Transcriptomics: Revisiting the genomes of herpesviruses
Herpesviruses cause a range of human diseases but many factors complicate the efforts made to precisely map the size and origin of RNA transcripts coded by these pathogens. For example, some mRNAs can code for more than one protein, coding sequences may overlap with each other, and the genes that are expressed may change depending on cell types or stages in the viral cycle. Moreover, the level of expression can greatly vary from gene to gene, which makes it difficult to distinguish between rare viral transcripts and other genetic products that accumulate in infected cells and during viral replication. In fact, in most herpesviruses, the majority of the genome is transcribed to some degree, yet only the most highly expressed or genomically isolated units are readily detectable.
Several new techniques have allowed researchers to bypass these problems to better annotate the genomes of herpesviruses. A tailored RNA sequencing method called cRNA-Seq, which enriches for the 5’ ends of RNA transcripts, has allowed the mapping of transcription start sites; in parallel, ribosome profiling (Ribo-Seq) has helped to highlight translational start sites. Combined, these approaches have revealed dozens to hundreds of new genes in herpesviruses such as the human cytomegalovirus (Stern-Ginossar et al., 2012) and the Kaposi’s sarcoma-associated herpesvirus (Arias et al., 2014). When paired with long-read sequencing platforms (which provide additional information about the 3’ ends of transcripts), the new methods have also led to a better understanding of a number of pathogens in the herpes family. Now, in eLife, Noam Stern-Ginossar and colleagues at the Weizmann Institute of Science and the Hebrew University Hadassah Medical School – including Yaara Finkel as first author – report new insights into human herpesvirus 6A and 6B (Finkel et al., 2020).
The results help to correct and complement previous textbook genome annotations for herpesviruses. Due to the technical limitations of the time, the exact beginnings of many transcripts and coding sequences were assigned a priori, and inclusion into published gene lists relied on rather conservative criteria. For instance, a sequence was classified as an open reading frame (the part of a genetic sequence that can potentially be translated) if it had more than 100 amino acids and started with an AUG codon. Instead, Finkel et al. demonstrate that roughly one-third of open reading frames in human herpesvirus 6A and 6B contain alternative start codons, which are also used by eukaryotes and other herpesviruses (Kearse and Wilusz, 2017; Arias et al., 2014). For instance, strains of human cytomegalovirus can have different start codons for a given gene, which may influence biological properties (Brondke et al., 2007); such questions can now be investigated in herpesvirus 6A and 6B .
Another exciting finding is the identification of hundreds of short, internal or upstream open reading frames (Figure 1). The proteins encoded by many of these sequences are likely to be too small to have direct functions. However, some of these short open reading frames are close to (or overlap with) longer coding sequences, suggesting that they may regulate translation – particularly during the later stage of viral gene expression, when homeostasis in the host cells is most disrupted. Finkel et al. observed that several of these open reading frames are also transcribed in human cytomegalovirus, indicating important conserved roles across the family of viruses that herpesvirus 6A and 6B belong to.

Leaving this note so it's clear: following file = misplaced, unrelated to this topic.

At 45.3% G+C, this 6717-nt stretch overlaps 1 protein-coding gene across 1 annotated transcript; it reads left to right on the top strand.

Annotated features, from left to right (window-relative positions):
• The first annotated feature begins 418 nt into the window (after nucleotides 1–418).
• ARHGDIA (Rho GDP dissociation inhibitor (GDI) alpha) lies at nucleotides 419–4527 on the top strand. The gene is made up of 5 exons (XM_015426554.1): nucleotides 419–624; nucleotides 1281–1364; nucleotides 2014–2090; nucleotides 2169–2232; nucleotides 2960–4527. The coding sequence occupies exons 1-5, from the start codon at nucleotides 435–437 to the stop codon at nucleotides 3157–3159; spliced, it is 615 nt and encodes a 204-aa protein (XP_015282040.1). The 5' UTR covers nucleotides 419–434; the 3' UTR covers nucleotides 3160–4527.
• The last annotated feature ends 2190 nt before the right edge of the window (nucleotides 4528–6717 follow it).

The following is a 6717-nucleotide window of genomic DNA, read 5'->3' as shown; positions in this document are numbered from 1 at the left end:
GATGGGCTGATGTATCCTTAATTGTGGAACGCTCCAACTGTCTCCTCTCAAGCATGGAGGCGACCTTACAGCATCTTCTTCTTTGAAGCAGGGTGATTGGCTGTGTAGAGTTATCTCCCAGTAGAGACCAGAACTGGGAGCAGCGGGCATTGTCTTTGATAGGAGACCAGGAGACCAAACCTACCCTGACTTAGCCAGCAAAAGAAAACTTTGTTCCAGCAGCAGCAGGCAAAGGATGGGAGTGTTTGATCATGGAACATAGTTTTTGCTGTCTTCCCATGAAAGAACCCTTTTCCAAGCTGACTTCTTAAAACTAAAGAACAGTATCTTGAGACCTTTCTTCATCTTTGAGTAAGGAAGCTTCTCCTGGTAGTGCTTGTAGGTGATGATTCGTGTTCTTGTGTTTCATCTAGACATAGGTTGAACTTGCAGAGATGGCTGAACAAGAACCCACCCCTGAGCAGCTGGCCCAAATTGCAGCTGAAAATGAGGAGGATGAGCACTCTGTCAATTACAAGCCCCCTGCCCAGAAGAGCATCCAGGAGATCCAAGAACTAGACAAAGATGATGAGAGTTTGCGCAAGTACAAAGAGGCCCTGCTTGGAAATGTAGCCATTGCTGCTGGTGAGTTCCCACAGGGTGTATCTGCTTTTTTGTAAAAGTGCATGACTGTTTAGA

Combining several methods that can pinpoint both translational and transcriptional start sites – as Finkel et al. did – is particularly important because modern sequencing protocols are sensitive enough to identify rare transcription events, but they cannot distinguish between ‘real’ transcriptional units and biological artifacts. Whole-genome conclusions based on one technique or method of analysis are heavily influenced by experimental noise, technical limitations and even the specific algorithm used to interpret the data. For instance, estimates of the exact number of transcriptional start sites in human cytomegalovirus vary by thousands between studies that use different methods (Stern-Ginossar et al., 2012; Parida et al., 2019); in herpes simplex virus, these numbers can vary by over six-fold (Tombácz et al., 2019; Depledge et al., 2019).
While our appreciation of the coding capacity of pathogens increases, efforts must be made to integrate newly identified gene products into already established nomenclatures. The first waves of new annotations using high-throughput techniques will probably be revised as sequencing technology and analysis techniques improve, and the results are validated in the lab. In particular, new algorithms that can better distinguish signal-to-noise values could help to identify hundreds of additional peptides in a second revision of the human cytomegalovirus genome (Erhard et al., 2018). As our ability to sequence deeper develops, multifaceted studies such as the one by Finkel et al. will provide an excellent framework to help distinguish between rare functional events and technical noise when re-examining herpesvirus genome annotations.
Non-AUG translation: a new start for protein synthesis in eukaryotesGenes & Development 31:1717–1731.https://doi.org/10.1101/gad.305250.117
Decoding human cytomegalovirusScience 338:1088–1093.https://doi.org/10.1126/science.1227919
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- Version of Record published: January 16, 2020 (version 1)
© 2020, Prusty and Whisnant
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